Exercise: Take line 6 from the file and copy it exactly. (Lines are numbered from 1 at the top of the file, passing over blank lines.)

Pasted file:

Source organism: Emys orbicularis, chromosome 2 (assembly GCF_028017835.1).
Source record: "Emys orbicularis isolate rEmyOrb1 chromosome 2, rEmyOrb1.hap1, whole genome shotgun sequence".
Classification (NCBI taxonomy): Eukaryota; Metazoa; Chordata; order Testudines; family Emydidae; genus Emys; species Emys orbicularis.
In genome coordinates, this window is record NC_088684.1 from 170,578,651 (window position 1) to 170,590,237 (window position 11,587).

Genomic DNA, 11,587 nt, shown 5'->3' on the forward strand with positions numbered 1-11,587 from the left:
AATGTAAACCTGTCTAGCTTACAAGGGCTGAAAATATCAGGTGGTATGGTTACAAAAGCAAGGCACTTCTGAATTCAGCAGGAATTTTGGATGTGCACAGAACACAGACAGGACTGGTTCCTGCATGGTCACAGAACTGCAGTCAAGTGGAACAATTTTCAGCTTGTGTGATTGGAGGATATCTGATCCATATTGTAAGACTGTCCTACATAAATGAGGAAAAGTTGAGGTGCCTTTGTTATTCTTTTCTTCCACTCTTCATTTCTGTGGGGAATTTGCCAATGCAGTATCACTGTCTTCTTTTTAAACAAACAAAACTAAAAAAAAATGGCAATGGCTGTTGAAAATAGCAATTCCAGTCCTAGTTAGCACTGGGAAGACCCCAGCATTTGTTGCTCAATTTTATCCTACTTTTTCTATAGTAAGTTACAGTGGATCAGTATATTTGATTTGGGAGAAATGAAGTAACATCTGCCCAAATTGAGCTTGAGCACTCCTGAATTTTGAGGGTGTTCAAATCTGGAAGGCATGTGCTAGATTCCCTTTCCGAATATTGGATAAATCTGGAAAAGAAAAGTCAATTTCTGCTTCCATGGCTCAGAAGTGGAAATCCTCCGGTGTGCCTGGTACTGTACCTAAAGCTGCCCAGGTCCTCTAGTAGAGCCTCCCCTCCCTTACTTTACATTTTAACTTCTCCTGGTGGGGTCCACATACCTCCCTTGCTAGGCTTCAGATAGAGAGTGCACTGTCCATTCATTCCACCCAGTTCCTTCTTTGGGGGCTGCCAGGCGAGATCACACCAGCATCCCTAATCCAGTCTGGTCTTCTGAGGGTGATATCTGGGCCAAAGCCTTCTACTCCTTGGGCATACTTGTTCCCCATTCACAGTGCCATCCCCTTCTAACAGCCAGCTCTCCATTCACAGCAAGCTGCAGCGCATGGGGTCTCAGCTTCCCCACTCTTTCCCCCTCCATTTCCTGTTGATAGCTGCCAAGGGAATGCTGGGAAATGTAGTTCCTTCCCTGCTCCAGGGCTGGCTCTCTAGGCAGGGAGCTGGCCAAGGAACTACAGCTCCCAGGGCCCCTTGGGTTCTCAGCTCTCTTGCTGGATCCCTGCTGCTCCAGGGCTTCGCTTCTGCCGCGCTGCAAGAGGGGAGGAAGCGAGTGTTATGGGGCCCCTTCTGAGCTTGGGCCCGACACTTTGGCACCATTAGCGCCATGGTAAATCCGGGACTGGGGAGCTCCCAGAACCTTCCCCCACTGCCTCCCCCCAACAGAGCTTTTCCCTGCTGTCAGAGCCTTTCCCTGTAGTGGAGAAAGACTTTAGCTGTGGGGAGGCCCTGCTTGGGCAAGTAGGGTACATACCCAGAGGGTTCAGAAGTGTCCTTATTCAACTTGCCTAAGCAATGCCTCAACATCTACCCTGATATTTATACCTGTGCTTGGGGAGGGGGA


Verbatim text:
AATGTAAACCTGTCTAGCTTACAAGGGCTGAAAATATCAGGTGGTATGGTTACAAAAGCAAGGCACTTCTGAATTCAGCAGGAATTTTGGATGTGCACAGAACACAGACAGGACTGGTTCCTGCATGGTCACAGAACTGCAGTCAAGTGGAACAATTTTCAGCTTGTGTGATTGGAGGATATCTGATCCATATTGTAAGACTGTCCTACATAAATGAGGAAAAGTTGAGGTGCCTTTGTTATTCTTTTCTTCCACTCTTCATTTCTGTGGGGAATTTGCCAATGCAGTATCACTGTCTTCTTTTTAAACAAACAAAACTAAAAAAAAATGGCAATGGCTGTTGAAAATAGCAATTCCAGTCCTAGTTAGCACTGGGAAGACCCCAGCATTTGTTGCTCAATTTTATCCTACTTTTTCTATAGTAAGTTACAGTGGATCAGTATATTTGATTTGGGAGAAATGAAGTAACATCTGCCCAAATTGAGCTTGAGCACTCCTGAATTTTGAGGGTGTTCAAATCTGGAAGGCATGTGCTAGATTCCCTTTCCGAATATTGGATAAATCTGGAAAAGAAAAGTCAATTTCTGCTTCCATGGCTCAGAAGTGGAAATCCTCCGGTGTGCCTGGTACTGTACCTAAAGCTGCCCAGGTCCTCTAGTAGAGCCTCCCCTCCCTTACTTTACATTTTAACTTCTCCTGGTGGGGTCCACATACCTCCCTTGCTAGGCTTCAGATAGAGAGTGCACTGTCCATTCATTCCACCCAGTTCCTTCTTTGGGGGCTGCCAGGCGAGATCACACCAGCATCCCTAATCCAGTCTGGTCTTCTGAGGGTGATATCTGGGCCAAAGCCTTCTACTCCTTGGGCATACTTGTTCCCCATTCACAGTGCCATCCCCTTCTAACAGCCAGCTCTCCATTCACAGCAAGCTGCAGCGCATGGGGTCTCAGCTTCCCCACTCTTTCCCCCTCCATTTCCTGTTGATAGCTGCCAAGGGAATGCTGGGAAATGTAGTTCCTTCCCTGCTCCAGGGCTGGCTCTCTAGGCAGGGAGCTGGCCAAGGAACTACAGCTCCCAGGGCCCCTTGGGTTCTCAGCTCTCTTGCTGGATCCCTGCTGCTCCAGGGCTTCGCTTCTGCCGCGCTGCAAGAGGGGAGGAAGCGAGTGTTATGGGGCCCCTTCTGAGCTTGGGCCCGACACTTTGGCACCATTAGCGCCATGGTAAATCCGGGACTGGGGAGCTCCCAGAACCTTCCCCCACTGCCTCCCCCCAACAGAGCTTTTCCCTGCTGTCAGAGCCTTTCCCTGTAGTGGAGAAAGACTTTAGCTGTGGGGAGGCCCTGCTTGGGCAAGTAGGGTACATACCCAGAGGGTTCAGAAGTGTCCTTATTCAACTTGCCTAAGCAATGCCTCAACATCTACCCTGATATTTATACCTGTGCTTGGGGAGGGGGA